It's a farm, and it looks suspiciously like a blade server.

San Jose, Calif.-based Ternion Bio Industries is developing bioreactors – clear tubes for growing algae – that deliberately take their design concepts from blade servers, those thin racks of servers that began to pop up in data centers in the early part of the decade that were based upon racking concepts copied from the telecommunications Industry.

Blade servers became attractive because they cut down on real estate and cables for interconnecting servers, and the same principles are afoot at Ternion. The company wants to build very tall – approximately 32 foot high – racks filled with bioreactors so that a maximum amount of algae can be grown on an acre.

A single acre of its bioreactors can produce as much as 296 acres of "racetrack" algae ponds, according to J. Kyle McCue, Ternion's CEO. The company has erected a prototype at McClelland Air Force Base in Sacramento. McCue, though, quickly added that Ternion does not claim it can get millions or hundreds of thousands of gallons of oil a year from an acre, estimates from some other companies that have been criticized. Still the number seems to be on the high side of output per acre. Ternion is now the 60th company we've looked at with significant plans in algae. Some will make it, but most won't.

Ternion's reactor also cuts down on interconnections between modules in a rack, according to McCue. But instead of wires that carry electrons, the interconnections are tubes for carrying water. Three 32-foot racks are linked by hoses that allow water to circulate through all three racks. McCue, one of the founders, started his career in the IT world and admits that the design of the bioreactors comes from data center design principles.

Bioreactor design remains one of the principal areas of research for companies hoping to grow algae in large quantities. It sounds simple – hang up a plastic bag in the sun and let nature take its course – but the design ultimately impacts the economic viability of an algae venture. Algae in bioreactors feed on carbon dioxide. Circulating carbon dioxide, however, can consume large amounts of energy. Colorado-based Solix says it can cut 90 percent of the cost and energy associated with algae growth with a passive circulation technique.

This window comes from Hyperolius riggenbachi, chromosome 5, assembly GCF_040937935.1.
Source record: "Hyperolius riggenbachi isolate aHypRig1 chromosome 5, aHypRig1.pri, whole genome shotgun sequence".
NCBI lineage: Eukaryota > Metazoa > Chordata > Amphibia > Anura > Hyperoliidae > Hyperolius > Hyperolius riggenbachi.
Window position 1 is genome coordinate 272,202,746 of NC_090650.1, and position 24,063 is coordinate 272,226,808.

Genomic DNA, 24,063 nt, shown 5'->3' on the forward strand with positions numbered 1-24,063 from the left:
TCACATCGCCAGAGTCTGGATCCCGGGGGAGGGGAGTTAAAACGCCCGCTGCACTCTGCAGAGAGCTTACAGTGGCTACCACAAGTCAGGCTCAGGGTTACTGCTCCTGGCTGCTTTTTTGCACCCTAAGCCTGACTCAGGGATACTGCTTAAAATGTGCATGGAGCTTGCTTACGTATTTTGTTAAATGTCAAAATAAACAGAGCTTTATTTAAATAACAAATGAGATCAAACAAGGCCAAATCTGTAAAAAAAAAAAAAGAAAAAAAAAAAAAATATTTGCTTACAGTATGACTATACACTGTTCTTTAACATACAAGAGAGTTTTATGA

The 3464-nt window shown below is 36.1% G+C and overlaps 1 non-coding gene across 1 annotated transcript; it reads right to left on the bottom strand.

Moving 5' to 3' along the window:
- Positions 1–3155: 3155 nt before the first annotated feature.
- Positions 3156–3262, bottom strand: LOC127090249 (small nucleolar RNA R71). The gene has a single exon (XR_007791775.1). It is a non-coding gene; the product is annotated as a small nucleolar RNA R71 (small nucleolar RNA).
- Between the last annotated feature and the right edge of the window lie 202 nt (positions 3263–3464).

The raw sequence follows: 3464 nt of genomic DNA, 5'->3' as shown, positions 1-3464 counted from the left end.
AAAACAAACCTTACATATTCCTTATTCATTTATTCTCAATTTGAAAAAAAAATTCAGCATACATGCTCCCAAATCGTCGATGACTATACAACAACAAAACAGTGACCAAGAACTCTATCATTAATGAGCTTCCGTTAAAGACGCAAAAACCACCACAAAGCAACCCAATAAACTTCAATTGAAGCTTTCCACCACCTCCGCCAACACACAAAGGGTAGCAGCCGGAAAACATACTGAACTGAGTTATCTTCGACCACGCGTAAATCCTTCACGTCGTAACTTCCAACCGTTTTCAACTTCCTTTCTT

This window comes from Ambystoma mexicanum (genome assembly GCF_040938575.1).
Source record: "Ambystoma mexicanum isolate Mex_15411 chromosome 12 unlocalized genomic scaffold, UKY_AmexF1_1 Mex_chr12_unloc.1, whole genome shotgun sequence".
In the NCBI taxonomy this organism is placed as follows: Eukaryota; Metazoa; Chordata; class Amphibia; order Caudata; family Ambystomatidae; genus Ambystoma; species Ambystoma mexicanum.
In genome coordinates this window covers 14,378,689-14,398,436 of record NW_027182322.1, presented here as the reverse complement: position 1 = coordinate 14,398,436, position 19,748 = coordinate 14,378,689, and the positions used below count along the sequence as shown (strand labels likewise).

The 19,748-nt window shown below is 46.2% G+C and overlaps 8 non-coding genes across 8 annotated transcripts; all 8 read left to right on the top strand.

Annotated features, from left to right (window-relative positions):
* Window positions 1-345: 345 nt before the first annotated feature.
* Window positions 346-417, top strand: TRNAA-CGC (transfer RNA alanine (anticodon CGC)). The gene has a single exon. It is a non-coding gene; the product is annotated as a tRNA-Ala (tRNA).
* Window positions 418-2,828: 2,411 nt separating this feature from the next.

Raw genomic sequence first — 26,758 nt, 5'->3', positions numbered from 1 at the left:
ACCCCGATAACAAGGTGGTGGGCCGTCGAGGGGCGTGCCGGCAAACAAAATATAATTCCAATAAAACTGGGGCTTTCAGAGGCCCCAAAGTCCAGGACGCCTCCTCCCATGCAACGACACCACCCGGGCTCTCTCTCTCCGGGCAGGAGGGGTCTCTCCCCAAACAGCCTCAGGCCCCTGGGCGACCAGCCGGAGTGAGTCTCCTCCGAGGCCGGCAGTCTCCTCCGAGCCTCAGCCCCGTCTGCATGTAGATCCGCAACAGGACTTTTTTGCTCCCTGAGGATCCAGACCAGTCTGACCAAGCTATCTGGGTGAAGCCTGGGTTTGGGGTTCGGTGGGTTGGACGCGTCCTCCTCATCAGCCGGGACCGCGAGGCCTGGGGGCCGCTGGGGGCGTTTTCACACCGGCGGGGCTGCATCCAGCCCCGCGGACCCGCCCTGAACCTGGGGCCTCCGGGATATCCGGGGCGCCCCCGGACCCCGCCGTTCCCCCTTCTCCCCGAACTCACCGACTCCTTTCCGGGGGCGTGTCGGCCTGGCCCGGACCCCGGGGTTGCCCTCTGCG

Separating the water from algae – perhaps the biggest technological hurdle today – can also be impacted by the bioreactor design. (The Palo Alto Research Center has come up with a way to use a vortex to separate algae.)

Ternion's main selling point is that it can produce large quantities of algae consistently and it can work with natural or genetically modified strains.

"I can confidently say that batch after batch will be the same," he said.

To ensure that light is distributed evenly, it also includes arrays of light emitting diodes to illuminate reactors toward the bottom of a rack. (Uneven distribution of light was one of the principal problems that plagued GreenFuel Technologies. It subsequently went under.) Other companies such as Bionavitas, though, have been working on similar tubular bioreactorsand vertical racks. It remains to be seen if any of these ideas will work in large-volume production.

Like OriginOil and some other companies, Ternion ultimately wants to sell equipment and/or algae feedstock rather than fuel.

"I am a farmer," McCue said.

Fuel won't be a target market at first. Instead, it will try to provide algae to the nutraceutical industry like Solazyme, where algae can fetch $10,000 to $16,000 a ton. Some deals are already in the works, he said.

Photo via Ternion Bio Industries.